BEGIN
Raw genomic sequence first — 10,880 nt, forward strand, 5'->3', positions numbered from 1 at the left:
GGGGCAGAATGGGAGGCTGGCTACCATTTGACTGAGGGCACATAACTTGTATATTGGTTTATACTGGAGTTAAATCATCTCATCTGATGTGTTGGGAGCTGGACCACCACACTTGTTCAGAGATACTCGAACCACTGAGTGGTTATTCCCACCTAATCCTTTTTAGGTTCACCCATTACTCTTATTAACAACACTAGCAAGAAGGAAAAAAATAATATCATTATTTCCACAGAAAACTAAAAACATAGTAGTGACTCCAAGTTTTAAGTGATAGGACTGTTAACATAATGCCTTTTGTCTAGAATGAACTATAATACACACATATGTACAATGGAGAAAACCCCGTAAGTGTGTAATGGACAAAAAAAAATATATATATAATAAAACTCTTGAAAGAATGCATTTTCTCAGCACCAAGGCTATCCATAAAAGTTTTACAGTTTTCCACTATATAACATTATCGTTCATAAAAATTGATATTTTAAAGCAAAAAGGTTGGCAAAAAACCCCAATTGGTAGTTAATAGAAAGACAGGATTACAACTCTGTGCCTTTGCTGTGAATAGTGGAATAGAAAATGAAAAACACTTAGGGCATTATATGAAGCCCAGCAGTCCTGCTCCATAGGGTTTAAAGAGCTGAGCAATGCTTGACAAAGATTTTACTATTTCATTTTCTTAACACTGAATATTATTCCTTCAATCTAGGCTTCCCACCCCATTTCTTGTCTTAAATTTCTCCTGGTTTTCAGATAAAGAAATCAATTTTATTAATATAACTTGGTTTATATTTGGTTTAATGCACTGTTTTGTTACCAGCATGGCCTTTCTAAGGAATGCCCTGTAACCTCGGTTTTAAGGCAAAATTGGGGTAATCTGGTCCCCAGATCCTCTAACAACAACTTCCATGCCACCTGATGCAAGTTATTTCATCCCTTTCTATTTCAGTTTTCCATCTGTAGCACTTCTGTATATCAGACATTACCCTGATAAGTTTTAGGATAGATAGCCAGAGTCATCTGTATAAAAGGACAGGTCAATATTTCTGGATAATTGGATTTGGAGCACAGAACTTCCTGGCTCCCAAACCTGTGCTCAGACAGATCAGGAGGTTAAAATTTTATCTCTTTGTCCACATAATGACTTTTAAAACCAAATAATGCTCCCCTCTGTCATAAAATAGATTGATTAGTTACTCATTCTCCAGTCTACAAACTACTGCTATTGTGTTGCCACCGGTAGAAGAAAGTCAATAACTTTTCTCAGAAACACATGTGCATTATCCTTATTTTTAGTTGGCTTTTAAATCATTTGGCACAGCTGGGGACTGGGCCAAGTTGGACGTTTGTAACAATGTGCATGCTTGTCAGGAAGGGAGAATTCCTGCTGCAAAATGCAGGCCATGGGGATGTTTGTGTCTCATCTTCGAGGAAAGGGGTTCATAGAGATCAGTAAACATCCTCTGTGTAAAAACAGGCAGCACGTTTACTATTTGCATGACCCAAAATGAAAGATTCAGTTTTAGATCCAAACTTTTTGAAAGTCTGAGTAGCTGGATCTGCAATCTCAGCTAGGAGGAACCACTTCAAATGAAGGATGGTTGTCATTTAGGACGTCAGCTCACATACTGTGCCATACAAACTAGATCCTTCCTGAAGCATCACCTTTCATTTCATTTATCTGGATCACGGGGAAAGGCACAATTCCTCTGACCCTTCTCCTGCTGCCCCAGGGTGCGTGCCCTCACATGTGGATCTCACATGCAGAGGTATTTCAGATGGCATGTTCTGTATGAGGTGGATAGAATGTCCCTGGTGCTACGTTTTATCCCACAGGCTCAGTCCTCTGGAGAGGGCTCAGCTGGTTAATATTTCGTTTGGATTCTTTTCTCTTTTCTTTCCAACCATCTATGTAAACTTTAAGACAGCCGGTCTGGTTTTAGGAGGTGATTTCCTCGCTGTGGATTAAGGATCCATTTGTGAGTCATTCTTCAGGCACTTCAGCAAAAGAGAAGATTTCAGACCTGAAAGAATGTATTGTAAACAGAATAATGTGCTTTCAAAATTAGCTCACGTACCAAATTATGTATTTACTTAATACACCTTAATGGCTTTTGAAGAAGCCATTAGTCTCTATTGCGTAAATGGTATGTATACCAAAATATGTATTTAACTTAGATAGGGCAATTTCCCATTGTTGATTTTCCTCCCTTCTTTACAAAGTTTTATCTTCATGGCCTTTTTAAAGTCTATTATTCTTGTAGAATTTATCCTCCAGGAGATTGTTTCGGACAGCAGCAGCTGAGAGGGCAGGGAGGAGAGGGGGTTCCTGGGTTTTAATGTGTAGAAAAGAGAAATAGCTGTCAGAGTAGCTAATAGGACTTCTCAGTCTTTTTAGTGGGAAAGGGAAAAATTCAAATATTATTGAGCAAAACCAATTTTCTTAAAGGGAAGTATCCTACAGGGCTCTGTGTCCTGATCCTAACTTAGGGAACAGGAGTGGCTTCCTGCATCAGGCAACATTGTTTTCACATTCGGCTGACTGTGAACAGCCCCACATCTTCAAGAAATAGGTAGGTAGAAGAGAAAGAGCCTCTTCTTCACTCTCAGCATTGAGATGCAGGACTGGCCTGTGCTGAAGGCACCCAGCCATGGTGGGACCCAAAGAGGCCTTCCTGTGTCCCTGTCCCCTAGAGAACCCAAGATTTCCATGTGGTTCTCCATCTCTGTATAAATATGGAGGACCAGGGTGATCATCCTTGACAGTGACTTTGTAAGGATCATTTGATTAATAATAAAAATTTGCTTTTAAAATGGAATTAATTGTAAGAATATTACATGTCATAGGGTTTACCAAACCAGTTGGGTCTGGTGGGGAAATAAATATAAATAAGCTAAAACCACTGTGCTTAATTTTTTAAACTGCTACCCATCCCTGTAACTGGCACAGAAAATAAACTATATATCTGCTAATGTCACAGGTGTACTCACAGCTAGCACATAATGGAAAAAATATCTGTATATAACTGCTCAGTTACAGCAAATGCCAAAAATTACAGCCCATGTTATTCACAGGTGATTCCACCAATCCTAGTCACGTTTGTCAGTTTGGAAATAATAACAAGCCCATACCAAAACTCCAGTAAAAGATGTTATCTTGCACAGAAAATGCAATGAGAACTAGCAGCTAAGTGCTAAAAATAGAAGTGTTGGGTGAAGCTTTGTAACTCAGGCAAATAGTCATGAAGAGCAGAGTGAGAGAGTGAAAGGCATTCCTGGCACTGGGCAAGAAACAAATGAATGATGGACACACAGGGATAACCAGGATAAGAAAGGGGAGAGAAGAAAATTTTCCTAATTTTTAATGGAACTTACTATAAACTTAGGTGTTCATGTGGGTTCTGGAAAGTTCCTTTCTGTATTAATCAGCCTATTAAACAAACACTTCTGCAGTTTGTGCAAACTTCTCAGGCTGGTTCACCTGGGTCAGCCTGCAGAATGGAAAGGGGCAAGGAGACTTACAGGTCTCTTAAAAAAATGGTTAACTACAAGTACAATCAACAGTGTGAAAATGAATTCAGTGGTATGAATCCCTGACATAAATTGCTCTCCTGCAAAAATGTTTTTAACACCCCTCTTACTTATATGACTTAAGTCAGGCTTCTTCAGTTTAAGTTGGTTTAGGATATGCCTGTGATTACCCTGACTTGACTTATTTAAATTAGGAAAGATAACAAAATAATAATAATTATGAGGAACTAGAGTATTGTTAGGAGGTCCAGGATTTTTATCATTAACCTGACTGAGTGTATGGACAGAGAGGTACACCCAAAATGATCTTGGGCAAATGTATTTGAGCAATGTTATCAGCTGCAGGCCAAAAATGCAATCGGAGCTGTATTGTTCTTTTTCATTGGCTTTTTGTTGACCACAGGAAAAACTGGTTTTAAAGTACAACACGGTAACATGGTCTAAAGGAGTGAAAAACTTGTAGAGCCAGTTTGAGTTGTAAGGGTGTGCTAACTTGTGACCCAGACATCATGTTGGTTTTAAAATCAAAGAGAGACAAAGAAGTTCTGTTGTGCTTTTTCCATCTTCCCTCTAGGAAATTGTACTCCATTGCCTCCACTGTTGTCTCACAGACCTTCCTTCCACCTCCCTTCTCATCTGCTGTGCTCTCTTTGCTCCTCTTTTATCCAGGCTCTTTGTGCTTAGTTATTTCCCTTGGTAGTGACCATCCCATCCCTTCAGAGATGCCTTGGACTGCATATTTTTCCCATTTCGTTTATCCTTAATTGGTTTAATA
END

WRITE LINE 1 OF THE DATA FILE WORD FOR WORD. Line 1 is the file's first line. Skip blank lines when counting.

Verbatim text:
Raw genomic sequence first — 10,880 nt, forward strand, 5'->3', positions numbered from 1 at the left: